With the new post-subsidy regime in place in Nigeria, many have spoken out against the development. There have been threats to do something similar to #OccupyNigeria. There’s a restlessness in the streets that seems like a calm before the storm.
The NLC have already vowed to fight the price hike in fuel and you need only look at social media to see that people are advocating pretty radical means to fight back.
According to The Muslim Rights Concern (MURIC) violence is certainly not the answer. The group believes that through dialogue between stakeholders, a logical conclusion can be reached.
They said this in a statement issued by their director, Professor Ishaq Akintola
The Federal Government (FG) yesterday announced the deregulation of the oil sector. The price of oil was raised from N85 per litre to N145 and below. A tornado of criticisms has greeted the new price and the Nigeria Labour Congress (NLC) has threatened a showdown with FG.
The Muslim Rights Concern (MURIC) calls on all stakeholders, particularly NLC, to do a critical analysis of the situation and adopt dialogue instead of open confrontation with the government on the issue.
We call attention to FG’s sober statement in which it described the decision to increase the price of petrol as ‘difficult and painful’. We regard such statement as emanating from a government which has feelings for the citizenry and considers itself as part of the masses.
There is an urgent need to recall the characteristics of good governance so far demonstrated by President Buhari’s administration. It has checked financial recklessness in the public sector. It has also imposed disciplinary measures on public officials.
Exempli gratia, some ministers are still squatting in Abuja because President Muhammadu Buhari refused to approve N200 million for each minister as done in past administrations. A ban has been placed on foreign medical treatment and travelling first class in aircrafts for public officials. Any government which takes these steps deserves the support of civil society and the ordinary citizens, not its antagonism. We should understand the difference between a financially prudent administration and a reckless and an overtly corrupt regime.
We therefore appeal to the NLC and the rest of civil society to adopt dialogue in the present circumstance. Civil society needs responsible leadership at this critical moment. It is true that we are the voice of the voiceless and defenders of the poor and downtrodden. But we are not just there to make noise arbitrarily. Good governance should be complemented with responsible and mature approach on the part of civil society.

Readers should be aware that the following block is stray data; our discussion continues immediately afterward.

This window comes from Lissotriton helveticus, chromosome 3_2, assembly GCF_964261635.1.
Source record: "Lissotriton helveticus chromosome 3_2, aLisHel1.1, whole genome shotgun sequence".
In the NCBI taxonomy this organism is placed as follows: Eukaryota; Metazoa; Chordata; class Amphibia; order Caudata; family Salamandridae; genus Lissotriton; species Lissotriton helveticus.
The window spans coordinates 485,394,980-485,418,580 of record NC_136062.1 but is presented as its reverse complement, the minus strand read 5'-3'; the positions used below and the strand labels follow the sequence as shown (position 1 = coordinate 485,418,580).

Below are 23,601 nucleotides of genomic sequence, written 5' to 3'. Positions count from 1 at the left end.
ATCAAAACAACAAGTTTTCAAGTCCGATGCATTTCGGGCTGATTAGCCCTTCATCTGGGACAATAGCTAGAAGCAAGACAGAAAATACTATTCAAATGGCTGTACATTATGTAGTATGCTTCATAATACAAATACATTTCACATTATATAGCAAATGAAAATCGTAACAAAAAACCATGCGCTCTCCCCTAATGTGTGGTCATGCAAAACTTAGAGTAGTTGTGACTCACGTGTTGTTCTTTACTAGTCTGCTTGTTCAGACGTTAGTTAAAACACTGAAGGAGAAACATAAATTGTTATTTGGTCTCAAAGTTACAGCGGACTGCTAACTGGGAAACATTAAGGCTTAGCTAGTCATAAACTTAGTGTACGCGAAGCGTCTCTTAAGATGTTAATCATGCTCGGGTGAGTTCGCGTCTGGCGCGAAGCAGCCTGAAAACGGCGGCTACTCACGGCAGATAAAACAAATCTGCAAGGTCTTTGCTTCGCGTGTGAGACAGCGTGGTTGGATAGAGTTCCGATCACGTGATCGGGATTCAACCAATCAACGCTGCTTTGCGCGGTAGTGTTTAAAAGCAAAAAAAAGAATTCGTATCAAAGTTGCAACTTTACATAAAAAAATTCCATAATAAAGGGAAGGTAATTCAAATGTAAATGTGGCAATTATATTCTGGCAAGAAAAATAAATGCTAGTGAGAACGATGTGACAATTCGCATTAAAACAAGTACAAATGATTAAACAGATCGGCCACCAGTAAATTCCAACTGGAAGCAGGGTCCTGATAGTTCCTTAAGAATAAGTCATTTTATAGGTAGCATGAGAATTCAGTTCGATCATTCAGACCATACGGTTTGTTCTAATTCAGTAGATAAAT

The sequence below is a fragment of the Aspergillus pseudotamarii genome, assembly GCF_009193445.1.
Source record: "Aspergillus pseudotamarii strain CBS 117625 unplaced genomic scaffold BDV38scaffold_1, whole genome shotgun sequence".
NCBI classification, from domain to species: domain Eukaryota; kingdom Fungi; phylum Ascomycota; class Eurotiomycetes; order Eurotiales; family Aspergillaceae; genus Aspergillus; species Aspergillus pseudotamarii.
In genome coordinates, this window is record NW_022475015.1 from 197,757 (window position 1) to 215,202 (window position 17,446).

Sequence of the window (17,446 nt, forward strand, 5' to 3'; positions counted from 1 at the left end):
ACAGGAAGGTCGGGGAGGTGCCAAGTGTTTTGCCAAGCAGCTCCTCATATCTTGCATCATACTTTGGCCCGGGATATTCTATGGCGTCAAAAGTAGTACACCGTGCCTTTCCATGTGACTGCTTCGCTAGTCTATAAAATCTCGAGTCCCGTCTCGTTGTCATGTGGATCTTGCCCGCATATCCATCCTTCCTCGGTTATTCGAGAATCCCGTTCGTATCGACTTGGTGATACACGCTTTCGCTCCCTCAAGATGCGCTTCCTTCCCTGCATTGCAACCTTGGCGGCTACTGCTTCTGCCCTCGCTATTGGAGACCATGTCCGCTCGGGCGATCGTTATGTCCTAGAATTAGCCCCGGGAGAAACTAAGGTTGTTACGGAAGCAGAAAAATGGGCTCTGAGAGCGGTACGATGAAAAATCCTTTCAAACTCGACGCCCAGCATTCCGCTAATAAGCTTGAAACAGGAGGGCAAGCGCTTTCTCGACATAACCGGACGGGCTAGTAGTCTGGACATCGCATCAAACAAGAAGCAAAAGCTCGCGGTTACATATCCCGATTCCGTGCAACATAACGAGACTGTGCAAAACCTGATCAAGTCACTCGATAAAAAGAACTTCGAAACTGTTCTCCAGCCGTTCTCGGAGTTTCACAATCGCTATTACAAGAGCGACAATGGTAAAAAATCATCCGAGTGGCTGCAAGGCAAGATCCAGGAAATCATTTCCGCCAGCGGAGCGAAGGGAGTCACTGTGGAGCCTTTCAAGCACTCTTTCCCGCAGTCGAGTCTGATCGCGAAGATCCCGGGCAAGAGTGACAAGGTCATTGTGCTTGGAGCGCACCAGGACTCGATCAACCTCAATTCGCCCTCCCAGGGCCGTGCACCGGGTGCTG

Activists should not just make noise for the sake of making their presence felt. Neither should we dissipate energy unnecessarily. It is when we show understanding that we are being reasonable. It is irrational to go all out when government puts all the cards on the table for all to see. We are not enemies of the government. We are here to complement government’s efforts as partners in progress.
Civil society should therefore sit down to objectively appraise the situation. We should try to understand the raison d’etre for the removal of subsidy which includes the subsidy fraud phenomenon and the cabal behind it, the free fall in oil price, etc…
Although critics may argue that Nigerians should rise against the removal of oil subsidy because they resisted same during the Jonathan administration, we contend that the situation is now different and the same parameters cannot be applied. There was no fall in oil price when the ex-President removed oil subsidy. Nigeria was producing 2.4 million barrels of oil daily, selling at $93.61 per barrel, earning $224 million per day and $81 billion per annum.
The scenario has since changed for the worse and Buhari is now neck-deep in crisis management. As at 7th May 2016, Nigeria produced 2.7 million barrels per day and sold at $42.3 per barrel.
Whereas corruption was Nigeria’s middle name during the Jonathan era, the Buhari regime is globally certified as transparent and credible. We all should feel proud that both the Archbishop of Canterbury and Transparency International rose to Nigeria’s defence two days ago when David Cameron derogatorily referred to Nigeria as one of the two most corrupt nations of the world.
Only the tiny cabal would have benefitted from removal of subsidy under Jonathan. This informed the mass demonstrations at that time. But poor Nigerians stand to benefit if subsidy is removed under a transparent leader. That is why we do not need to agitate over the current increase. It is a difficult phase that will pass onto prosperity.
These are the yardsticks which objective critics and members of the civil society should be looking at. Not sentiments, not gallery dancing, not grandstanding. We should not play into the hands of corrupt politicians whose executive agent provocateur cum enfant terrible has already started inciting the NLC against FG.
Finally, we charge FG to set the machinery in motion for dialogue with NLC. We appeal to civil society, the press and all Nigerians to continue to support the central government in its quest to make life more meaningful to all.